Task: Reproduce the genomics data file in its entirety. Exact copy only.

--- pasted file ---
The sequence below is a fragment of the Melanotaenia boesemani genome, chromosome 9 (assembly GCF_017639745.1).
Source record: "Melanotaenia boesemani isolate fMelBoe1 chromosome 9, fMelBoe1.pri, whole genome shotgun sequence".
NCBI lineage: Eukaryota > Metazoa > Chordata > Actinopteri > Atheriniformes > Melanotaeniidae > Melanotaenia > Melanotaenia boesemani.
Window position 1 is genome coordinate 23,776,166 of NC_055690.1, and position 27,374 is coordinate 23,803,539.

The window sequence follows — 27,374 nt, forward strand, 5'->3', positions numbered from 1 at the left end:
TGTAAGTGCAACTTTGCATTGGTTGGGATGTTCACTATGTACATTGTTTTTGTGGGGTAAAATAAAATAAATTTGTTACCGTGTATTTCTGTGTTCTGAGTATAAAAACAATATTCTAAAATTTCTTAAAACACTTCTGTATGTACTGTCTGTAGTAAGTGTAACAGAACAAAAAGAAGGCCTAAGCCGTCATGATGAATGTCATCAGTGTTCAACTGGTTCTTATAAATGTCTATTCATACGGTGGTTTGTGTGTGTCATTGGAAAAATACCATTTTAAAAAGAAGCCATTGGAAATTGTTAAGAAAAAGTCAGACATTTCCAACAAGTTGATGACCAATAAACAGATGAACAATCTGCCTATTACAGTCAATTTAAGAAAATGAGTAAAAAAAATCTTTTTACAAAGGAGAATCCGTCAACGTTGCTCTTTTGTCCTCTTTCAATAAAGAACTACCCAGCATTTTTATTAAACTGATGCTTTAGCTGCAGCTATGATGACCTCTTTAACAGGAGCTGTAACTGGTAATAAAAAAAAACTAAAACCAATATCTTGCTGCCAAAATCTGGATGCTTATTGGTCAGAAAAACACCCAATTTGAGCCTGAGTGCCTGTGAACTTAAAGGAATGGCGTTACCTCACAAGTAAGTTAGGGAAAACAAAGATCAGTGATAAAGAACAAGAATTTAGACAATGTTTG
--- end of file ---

The sequence below is a fragment of the Melanotaenia boesemani genome, chromosome 9 (assembly GCF_017639745.1).
Source record: "Melanotaenia boesemani isolate fMelBoe1 chromosome 9, fMelBoe1.pri, whole genome shotgun sequence".
NCBI lineage: Eukaryota > Metazoa > Chordata > Actinopteri > Atheriniformes > Melanotaeniidae > Melanotaenia > Melanotaenia boesemani.
Window position 1 is genome coordinate 23,776,166 of NC_055690.1, and position 27,374 is coordinate 23,803,539.

The window sequence follows — 27,374 nt, forward strand, 5'->3', positions numbered from 1 at the left end:
TGTAAGTGCAACTTTGCATTGGTTGGGATGTTCACTATGTACATTGTTTTTGTGGGGTAAAATAAAATAAATTTGTTACCGTGTATTTCTGTGTTCTGAGTATAAAAACAATATTCTAAAATTTCTTAAAACACTTCTGTATGTACTGTCTGTAGTAAGTGTAACAGAACAAAAAGAAGGCCTAAGCCGTCATGATGAATGTCATCAGTGTTCAACTGGTTCTTATAAATGTCTATTCATACGGTGGTTTGTGTGTGTCATTGGAAAAATACCATTTTAAAAAGAAGCCATTGGAAATTGTTAAGAAAAAGTCAGACATTTCCAACAAGTTGATGACCAATAAACAGATGAACAATCTGCCTATTACAGTCAATTTAAGAAAATGAGTAAAAAAAATCTTTTTACAAAGGAGAATCCGTCAACGTTGCTCTTTTGTCCTCTTTCAATAAAGAACTACCCAGCATTTTTATTAAACTGATGCTTTAGCTGCAGCTATGATGACCTCTTTAACAGGAGCTGTAACTGGTAATAAAAAAAAACTAAAACCAATATCTTGCTGCCAAAATCTGGATGCTTATTGGTCAGAAAAACACCCAATTTGAGCCTGAGTGCCTGTGAACTTAAAGGAATGGCGTTACCTCACAAGTAAGTTAGGGAAAACAAAGATCAGTGATAAAGAACAAGAATTTAGACAATGTTTG